With the holidays coming up, many of us are lamenting the fact that we won’t be able to see our loved ones who live out of town because of the pandemic.
But a new study by the U.S. military shows that flying may be safer than you think. It found that the risk of being infected by coronavirus on an airliner is very low if the passengers wear masks.
The scientists rigged a test dummy to emit germs at the same rate a masked coronavirus-infected person would. Then they put sensors and fluorescent tracers throughout planes to detect the virus.
The researchers performed some 300 tests over eight days. They used Boeing 767 and 777 jetliners.
They found that 99.7% of coronavirus germs were eliminated by the planes’ ventilation systems before they would reach the passengers seated closest to the dummy—either right next to, or just in front and behind.
This small amount of virus would not be enough to cause infection during a normal-length plane trip, the scientists said. Getting infectious dose of coronavirus with this level of exposure would require flying for 54 hours, the researchers calculated.
Expanding outward, to the next 40 seats closest to the dummy, the amount of germs was even smaller. The study showed that 99.99% of germs were eliminated.
Even when the researchers simulated having the dummy cough, virus levels in the cabin remained low.
The study does have limitations. It simulated having only one infected passenger on a plane. Virus levels would likely be higher if there were more. And the study did not test what happens if an infected passenger moves about the cabin to use the bathroom or for another reason.
The study also assumed that all the passengers wore masks and were diligent about wearing them correctly.
Still, “the results are encouraging,” said Commander Joe Pope, who oversaw the study for U.S. Transportation Command.
A spokesperson for United Airlines, which donated the planes used in the study, said “Your chances of COVID exposure on a United aircraft are nearly nonexistent, even if your flight is full.”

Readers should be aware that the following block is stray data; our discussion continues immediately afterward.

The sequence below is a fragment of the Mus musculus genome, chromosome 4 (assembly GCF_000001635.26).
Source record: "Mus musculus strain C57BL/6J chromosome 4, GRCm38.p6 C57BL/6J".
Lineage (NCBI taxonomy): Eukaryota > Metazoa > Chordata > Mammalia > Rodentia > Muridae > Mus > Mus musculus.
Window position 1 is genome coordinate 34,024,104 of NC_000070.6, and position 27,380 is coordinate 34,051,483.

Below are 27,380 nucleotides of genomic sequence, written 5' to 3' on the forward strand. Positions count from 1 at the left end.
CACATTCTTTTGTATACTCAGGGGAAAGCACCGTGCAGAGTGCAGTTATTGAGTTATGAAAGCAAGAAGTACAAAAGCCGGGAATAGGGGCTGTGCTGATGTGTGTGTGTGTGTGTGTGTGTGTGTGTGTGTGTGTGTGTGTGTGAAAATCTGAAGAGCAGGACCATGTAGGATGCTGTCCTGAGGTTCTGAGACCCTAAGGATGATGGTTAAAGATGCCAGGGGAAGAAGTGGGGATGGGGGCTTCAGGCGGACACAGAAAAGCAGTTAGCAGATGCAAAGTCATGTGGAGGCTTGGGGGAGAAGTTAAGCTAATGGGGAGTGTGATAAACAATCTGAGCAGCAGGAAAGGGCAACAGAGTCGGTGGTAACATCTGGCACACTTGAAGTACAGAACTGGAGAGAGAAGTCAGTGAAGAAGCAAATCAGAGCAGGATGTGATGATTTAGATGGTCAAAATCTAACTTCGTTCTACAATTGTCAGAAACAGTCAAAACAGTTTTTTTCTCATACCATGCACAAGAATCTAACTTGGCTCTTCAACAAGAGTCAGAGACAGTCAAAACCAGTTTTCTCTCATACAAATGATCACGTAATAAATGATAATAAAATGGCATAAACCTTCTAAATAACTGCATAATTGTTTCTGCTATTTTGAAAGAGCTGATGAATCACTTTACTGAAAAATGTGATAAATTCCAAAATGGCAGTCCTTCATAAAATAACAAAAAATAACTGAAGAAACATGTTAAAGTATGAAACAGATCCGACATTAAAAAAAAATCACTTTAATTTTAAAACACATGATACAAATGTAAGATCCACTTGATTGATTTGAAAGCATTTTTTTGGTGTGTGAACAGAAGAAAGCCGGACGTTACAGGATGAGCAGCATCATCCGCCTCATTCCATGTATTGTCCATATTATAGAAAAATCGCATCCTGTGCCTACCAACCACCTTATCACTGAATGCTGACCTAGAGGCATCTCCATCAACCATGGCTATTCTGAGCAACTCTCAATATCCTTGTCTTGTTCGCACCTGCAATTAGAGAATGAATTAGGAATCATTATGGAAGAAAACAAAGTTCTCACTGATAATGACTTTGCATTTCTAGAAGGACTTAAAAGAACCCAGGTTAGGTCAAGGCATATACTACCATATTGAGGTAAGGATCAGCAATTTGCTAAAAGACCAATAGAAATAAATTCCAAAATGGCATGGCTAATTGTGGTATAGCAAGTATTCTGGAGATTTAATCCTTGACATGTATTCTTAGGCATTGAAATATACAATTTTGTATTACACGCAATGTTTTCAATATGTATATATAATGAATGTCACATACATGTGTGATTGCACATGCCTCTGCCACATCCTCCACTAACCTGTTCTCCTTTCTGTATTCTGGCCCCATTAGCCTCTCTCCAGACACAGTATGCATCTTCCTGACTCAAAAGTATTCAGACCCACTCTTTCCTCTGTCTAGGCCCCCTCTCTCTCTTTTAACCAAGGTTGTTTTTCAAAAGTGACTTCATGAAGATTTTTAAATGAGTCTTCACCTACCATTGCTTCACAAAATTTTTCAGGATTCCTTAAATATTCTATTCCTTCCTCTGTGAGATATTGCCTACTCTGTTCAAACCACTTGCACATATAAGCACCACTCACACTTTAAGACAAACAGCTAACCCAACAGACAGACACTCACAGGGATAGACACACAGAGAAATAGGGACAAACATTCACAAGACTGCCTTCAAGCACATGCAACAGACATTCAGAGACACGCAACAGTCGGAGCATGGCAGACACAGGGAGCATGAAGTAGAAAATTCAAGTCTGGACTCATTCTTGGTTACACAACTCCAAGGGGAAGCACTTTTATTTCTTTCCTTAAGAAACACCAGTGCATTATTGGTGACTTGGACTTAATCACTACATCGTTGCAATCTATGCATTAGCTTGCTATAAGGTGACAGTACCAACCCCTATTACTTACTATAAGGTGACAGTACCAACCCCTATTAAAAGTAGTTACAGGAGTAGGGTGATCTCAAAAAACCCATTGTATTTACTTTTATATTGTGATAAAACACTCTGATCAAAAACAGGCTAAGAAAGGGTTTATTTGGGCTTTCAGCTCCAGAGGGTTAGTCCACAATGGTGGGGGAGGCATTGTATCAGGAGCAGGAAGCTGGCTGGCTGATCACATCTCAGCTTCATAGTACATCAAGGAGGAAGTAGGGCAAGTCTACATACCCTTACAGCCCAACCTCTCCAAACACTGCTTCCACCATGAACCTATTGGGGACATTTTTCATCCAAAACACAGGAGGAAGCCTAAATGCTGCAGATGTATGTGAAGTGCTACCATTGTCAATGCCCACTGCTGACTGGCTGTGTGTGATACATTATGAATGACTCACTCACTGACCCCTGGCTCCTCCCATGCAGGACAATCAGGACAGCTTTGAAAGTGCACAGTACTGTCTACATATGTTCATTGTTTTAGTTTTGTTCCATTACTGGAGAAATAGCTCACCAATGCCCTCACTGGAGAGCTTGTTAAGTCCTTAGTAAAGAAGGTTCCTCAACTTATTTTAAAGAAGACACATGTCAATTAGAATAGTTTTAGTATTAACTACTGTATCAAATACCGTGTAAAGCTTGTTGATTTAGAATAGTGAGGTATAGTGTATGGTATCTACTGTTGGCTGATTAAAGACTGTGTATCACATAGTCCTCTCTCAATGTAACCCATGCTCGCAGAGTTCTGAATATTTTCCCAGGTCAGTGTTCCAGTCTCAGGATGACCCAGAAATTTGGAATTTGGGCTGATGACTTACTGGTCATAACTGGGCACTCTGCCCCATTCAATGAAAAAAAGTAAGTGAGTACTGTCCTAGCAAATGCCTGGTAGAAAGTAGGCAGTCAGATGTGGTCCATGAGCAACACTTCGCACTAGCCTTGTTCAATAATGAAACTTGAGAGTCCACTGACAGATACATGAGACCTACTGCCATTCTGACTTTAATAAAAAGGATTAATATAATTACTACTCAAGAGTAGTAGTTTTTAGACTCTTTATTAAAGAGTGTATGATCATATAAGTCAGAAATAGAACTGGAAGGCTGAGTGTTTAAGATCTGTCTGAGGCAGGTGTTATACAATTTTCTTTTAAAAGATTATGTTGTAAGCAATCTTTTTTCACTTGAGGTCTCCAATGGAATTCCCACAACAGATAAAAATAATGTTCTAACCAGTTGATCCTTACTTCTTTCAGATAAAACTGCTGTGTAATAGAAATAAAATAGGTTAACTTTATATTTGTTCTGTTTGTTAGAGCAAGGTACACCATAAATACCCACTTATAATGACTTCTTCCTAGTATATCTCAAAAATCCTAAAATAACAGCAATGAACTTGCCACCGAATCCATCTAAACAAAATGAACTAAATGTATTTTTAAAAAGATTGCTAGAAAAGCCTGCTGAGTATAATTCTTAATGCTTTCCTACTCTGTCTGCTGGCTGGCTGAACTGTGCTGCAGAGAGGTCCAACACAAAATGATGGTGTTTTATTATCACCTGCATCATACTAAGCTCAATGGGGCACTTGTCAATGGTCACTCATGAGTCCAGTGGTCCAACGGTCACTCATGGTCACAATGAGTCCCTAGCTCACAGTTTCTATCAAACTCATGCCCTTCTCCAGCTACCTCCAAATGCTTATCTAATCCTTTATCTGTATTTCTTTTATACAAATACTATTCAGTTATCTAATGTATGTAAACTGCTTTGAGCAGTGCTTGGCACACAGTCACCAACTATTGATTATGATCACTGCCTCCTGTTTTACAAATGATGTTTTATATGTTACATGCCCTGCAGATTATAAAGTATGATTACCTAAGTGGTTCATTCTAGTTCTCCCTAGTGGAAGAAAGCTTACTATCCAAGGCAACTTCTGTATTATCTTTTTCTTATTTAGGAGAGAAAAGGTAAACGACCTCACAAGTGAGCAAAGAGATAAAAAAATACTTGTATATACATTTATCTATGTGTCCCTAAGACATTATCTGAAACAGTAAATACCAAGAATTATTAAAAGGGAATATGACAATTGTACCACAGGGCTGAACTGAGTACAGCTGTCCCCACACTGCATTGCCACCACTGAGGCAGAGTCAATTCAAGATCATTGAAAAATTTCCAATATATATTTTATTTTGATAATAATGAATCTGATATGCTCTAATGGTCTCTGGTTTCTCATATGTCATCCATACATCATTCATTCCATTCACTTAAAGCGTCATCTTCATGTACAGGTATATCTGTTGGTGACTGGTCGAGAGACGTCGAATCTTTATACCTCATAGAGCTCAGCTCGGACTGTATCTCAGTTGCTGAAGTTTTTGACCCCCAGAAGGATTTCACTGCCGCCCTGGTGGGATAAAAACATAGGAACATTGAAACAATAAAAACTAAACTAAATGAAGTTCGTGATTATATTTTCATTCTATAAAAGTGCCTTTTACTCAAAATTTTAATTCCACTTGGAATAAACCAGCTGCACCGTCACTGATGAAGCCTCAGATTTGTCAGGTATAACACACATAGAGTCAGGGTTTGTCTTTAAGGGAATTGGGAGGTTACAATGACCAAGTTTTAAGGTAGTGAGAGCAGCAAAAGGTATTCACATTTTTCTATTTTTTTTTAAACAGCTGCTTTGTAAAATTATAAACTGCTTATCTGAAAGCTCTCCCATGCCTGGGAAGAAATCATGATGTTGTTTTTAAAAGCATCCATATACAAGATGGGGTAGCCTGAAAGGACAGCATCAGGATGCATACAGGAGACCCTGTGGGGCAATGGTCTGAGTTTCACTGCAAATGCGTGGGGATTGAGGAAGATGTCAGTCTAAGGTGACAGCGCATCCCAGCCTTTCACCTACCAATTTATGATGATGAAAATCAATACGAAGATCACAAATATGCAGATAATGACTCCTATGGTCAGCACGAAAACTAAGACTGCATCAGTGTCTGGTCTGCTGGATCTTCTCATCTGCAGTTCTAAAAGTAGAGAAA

Researchers were not willing to go that far. They said the results “showed an overall low exposure risk.”
Engineers at jet makers Boeing and Airbus recently did their own tests. They concluded that the risk of being exposed to the virus by someone seated next to you on an aircraft is about the same as from someone six or seven feet away in an office, a classroom, or a store.
If You Fly During the Pandemic, Do This…
Besides wearing a mask, here are steps you can take to minimize your exposure if you decide to fly:
- Don’t close your overhead vent. Dr. Mark Gendreau has extensively studied how infectious organisms spread through airplanes. If you leave the air vent on, it actually helps you avoid viruses and bacteria, he says.
The air coming out of the vent is run through a HEPA filter. It can remove more than 99% of germs and other contaminants.
What’s more, the overhead vent creates a turbulent zone that helps keep viruses that escape the filtration system from settling in your mouth, nose, and eyes, Dr. Gendreau said.
- Bring sanitizing wipes. As soon as you sit down, use them to disinfect your armrests, tray table, headphones, and other hard surfaces. Also use them on your hands several times during the flight.
- Be extra vigilant in restrooms. Don’t bring purses, cellphones, and other objects into plane restrooms that can pick up germs. Use a paper towel as a barrier when you touch faucets and toilet handles. On your way out, use a paper towel to open the door.
- Beware of airline pillows and blankets. They are not laundered between flights and can be teeming with germs. Instead, bring your own travel pillow or blanket. Or use your jacket.
- Stay hydrated. Your immune system doesn’t work well when you’re dehydrated. During flights, drink one to two cups of water per hour. Skip alcoholic beverages, which can promote dehydration.
Many of us have chosen not to fly during the pandemic. But if you do travel by plane, make sure you take the commonsense precautions above to stay safe.
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